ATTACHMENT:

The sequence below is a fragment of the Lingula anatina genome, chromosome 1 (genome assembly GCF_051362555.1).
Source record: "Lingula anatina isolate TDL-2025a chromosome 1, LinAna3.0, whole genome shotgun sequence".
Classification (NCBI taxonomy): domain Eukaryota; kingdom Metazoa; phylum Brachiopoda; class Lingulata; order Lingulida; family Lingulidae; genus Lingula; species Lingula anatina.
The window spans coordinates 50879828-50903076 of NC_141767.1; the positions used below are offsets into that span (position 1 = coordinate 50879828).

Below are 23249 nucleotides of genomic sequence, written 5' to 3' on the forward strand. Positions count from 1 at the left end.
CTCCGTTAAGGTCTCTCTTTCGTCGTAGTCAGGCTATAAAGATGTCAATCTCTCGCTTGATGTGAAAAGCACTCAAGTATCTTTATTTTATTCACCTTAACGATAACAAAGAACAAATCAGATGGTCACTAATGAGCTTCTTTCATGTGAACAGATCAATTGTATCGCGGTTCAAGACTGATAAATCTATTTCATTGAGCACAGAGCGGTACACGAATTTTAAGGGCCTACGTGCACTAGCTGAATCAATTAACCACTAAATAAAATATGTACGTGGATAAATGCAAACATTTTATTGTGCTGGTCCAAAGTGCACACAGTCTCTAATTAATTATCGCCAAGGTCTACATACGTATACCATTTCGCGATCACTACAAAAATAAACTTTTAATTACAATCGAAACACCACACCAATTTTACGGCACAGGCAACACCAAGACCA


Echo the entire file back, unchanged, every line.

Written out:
The sequence below is a fragment of the Lingula anatina genome, chromosome 1 (genome assembly GCF_051362555.1).
Source record: "Lingula anatina isolate TDL-2025a chromosome 1, LinAna3.0, whole genome shotgun sequence".
Classification (NCBI taxonomy): domain Eukaryota; kingdom Metazoa; phylum Brachiopoda; class Lingulata; order Lingulida; family Lingulidae; genus Lingula; species Lingula anatina.
The window spans coordinates 50879828-50903076 of NC_141767.1; the positions used below are offsets into that span (position 1 = coordinate 50879828).

Below are 23249 nucleotides of genomic sequence, written 5' to 3' on the forward strand. Positions count from 1 at the left end.
CTCCGTTAAGGTCTCTCTTTCGTCGTAGTCAGGCTATAAAGATGTCAATCTCTCGCTTGATGTGAAAAGCACTCAAGTATCTTTATTTTATTCACCTTAACGATAACAAAGAACAAATCAGATGGTCACTAATGAGCTTCTTTCATGTGAACAGATCAATTGTATCGCGGTTCAAGACTGATAAATCTATTTCATTGAGCACAGAGCGGTACACGAATTTTAAGGGCCTACGTGCACTAGCTGAATCAATTAACCACTAAATAAAATATGTACGTGGATAAATGCAAACATTTTATTGTGCTGGTCCAAAGTGCACACAGTCTCTAATTAATTATCGCCAAGGTCTACATACGTATACCATTTCGCGATCACTACAAAAATAAACTTTTAATTACAATCGAAACACCACACCAATTTTACGGCACAGGCAACACCAAGACCA